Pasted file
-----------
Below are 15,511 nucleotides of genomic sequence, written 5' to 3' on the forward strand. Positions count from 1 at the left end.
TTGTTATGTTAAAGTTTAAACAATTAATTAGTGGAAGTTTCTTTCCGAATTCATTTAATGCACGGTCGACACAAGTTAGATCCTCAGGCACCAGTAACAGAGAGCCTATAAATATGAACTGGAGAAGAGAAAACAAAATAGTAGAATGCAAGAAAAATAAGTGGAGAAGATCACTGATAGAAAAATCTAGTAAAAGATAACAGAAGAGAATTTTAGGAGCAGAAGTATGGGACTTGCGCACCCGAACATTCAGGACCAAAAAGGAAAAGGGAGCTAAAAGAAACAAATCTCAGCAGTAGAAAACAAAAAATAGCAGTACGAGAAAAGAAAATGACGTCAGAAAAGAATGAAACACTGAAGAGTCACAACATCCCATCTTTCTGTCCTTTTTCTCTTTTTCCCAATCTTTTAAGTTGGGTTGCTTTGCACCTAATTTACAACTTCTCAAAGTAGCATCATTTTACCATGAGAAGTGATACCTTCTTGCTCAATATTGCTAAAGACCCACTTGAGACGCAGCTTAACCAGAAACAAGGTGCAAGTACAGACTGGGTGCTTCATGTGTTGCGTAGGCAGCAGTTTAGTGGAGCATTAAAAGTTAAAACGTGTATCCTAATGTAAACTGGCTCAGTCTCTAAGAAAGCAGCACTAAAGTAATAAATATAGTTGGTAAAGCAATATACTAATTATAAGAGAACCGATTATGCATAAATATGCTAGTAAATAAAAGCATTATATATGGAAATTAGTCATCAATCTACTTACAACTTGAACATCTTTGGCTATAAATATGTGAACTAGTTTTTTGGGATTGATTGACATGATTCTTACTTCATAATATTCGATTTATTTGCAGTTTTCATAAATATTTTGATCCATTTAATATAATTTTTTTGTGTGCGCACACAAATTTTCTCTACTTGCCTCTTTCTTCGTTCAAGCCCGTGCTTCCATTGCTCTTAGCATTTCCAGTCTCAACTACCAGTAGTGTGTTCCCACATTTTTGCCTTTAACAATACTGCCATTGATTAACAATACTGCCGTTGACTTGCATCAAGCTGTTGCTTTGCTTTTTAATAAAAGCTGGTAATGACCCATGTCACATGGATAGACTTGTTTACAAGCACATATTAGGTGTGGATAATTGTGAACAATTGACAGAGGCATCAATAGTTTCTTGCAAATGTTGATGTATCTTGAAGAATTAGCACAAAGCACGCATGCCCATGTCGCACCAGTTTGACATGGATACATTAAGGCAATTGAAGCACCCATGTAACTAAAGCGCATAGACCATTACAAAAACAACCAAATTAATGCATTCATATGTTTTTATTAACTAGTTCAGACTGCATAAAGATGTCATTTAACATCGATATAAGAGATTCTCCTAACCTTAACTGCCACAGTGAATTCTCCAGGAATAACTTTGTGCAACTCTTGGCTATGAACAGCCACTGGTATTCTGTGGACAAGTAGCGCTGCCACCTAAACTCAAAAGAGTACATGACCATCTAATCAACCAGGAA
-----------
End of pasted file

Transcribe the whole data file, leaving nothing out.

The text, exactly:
Below are 15,511 nucleotides of genomic sequence, written 5' to 3' on the forward strand. Positions count from 1 at the left end.
TTGTTATGTTAAAGTTTAAACAATTAATTAGTGGAAGTTTCTTTCCGAATTCATTTAATGCACGGTCGACACAAGTTAGATCCTCAGGCACCAGTAACAGAGAGCCTATAAATATGAACTGGAGAAGAGAAAACAAAATAGTAGAATGCAAGAAAAATAAGTGGAGAAGATCACTGATAGAAAAATCTAGTAAAAGATAACAGAAGAGAATTTTAGGAGCAGAAGTATGGGACTTGCGCACCCGAACATTCAGGACCAAAAAGGAAAAGGGAGCTAAAAGAAACAAATCTCAGCAGTAGAAAACAAAAAATAGCAGTACGAGAAAAGAAAATGACGTCAGAAAAGAATGAAACACTGAAGAGTCACAACATCCCATCTTTCTGTCCTTTTTCTCTTTTTCCCAATCTTTTAAGTTGGGTTGCTTTGCACCTAATTTACAACTTCTCAAAGTAGCATCATTTTACCATGAGAAGTGATACCTTCTTGCTCAATATTGCTAAAGACCCACTTGAGACGCAGCTTAACCAGAAACAAGGTGCAAGTACAGACTGGGTGCTTCATGTGTTGCGTAGGCAGCAGTTTAGTGGAGCATTAAAAGTTAAAACGTGTATCCTAATGTAAACTGGCTCAGTCTCTAAGAAAGCAGCACTAAAGTAATAAATATAGTTGGTAAAGCAATATACTAATTATAAGAGAACCGATTATGCATAAATATGCTAGTAAATAAAAGCATTATATATGGAAATTAGTCATCAATCTACTTACAACTTGAACATCTTTGGCTATAAATATGTGAACTAGTTTTTTGGGATTGATTGACATGATTCTTACTTCATAATATTCGATTTATTTGCAGTTTTCATAAATATTTTGATCCATTTAATATAATTTTTTTGTGTGCGCACACAAATTTTCTCTACTTGCCTCTTTCTTCGTTCAAGCCCGTGCTTCCATTGCTCTTAGCATTTCCAGTCTCAACTACCAGTAGTGTGTTCCCACATTTTTGCCTTTAACAATACTGCCATTGATTAACAATACTGCCGTTGACTTGCATCAAGCTGTTGCTTTGCTTTTTAATAAAAGCTGGTAATGACCCATGTCACATGGATAGACTTGTTTACAAGCACATATTAGGTGTGGATAATTGTGAACAATTGACAGAGGCATCAATAGTTTCTTGCAAATGTTGATGTATCTTGAAGAATTAGCACAAAGCACGCATGCCCATGTCGCACCAGTTTGACATGGATACATTAAGGCAATTGAAGCACCCATGTAACTAAAGCGCATAGACCATTACAAAAACAACCAAATTAATGCATTCATATGTTTTTATTAACTAGTTCAGACTGCATAAAGATGTCATTTAACATCGATATAAGAGATTCTCCTAACCTTAACTGCCACAGTGAATTCTCCAGGAATAACTTTGTGCAACTCTTGGCTATGAACAGCCACTGGTATTCTGTGGACAAGTAGCGCTGCCACCTAAACTCAAAAGAGTACATGACCATCTAATCAACCAGGAA